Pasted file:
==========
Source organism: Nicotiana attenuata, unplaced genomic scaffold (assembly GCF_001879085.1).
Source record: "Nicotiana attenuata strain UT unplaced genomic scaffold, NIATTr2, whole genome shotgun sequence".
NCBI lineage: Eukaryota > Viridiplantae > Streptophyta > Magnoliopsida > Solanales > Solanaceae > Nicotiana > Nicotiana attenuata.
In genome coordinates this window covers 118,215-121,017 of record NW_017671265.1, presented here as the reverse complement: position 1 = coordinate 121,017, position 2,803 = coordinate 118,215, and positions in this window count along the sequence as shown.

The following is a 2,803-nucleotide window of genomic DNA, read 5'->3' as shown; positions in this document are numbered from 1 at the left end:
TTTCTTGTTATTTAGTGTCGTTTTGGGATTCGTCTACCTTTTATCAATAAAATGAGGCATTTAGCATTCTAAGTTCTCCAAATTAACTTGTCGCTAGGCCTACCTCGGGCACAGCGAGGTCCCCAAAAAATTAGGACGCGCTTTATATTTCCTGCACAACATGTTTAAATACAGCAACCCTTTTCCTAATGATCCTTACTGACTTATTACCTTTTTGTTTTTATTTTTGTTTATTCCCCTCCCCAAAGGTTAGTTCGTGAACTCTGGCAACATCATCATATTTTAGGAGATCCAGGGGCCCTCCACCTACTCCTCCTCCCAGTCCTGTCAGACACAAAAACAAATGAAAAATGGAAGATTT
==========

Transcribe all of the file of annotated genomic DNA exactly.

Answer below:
Source organism: Nicotiana attenuata, unplaced genomic scaffold (assembly GCF_001879085.1).
Source record: "Nicotiana attenuata strain UT unplaced genomic scaffold, NIATTr2, whole genome shotgun sequence".
NCBI lineage: Eukaryota > Viridiplantae > Streptophyta > Magnoliopsida > Solanales > Solanaceae > Nicotiana > Nicotiana attenuata.
In genome coordinates this window covers 118,215-121,017 of record NW_017671265.1, presented here as the reverse complement: position 1 = coordinate 121,017, position 2,803 = coordinate 118,215, and positions in this window count along the sequence as shown.

The following is a 2,803-nucleotide window of genomic DNA, read 5'->3' as shown; positions in this document are numbered from 1 at the left end:
TTTCTTGTTATTTAGTGTCGTTTTGGGATTCGTCTACCTTTTATCAATAAAATGAGGCATTTAGCATTCTAAGTTCTCCAAATTAACTTGTCGCTAGGCCTACCTCGGGCACAGCGAGGTCCCCAAAAAATTAGGACGCGCTTTATATTTCCTGCACAACATGTTTAAATACAGCAACCCTTTTCCTAATGATCCTTACTGACTTATTACCTTTTTGTTTTTATTTTTGTTTATTCCCCTCCCCAAAGGTTAGTTCGTGAACTCTGGCAACATCATCATATTTTAGGAGATCCAGGGGCCCTCCACCTACTCCTCCTCCCAGTCCTGTCAGACACAAAAACAAATGAAAAATGGAAGATTT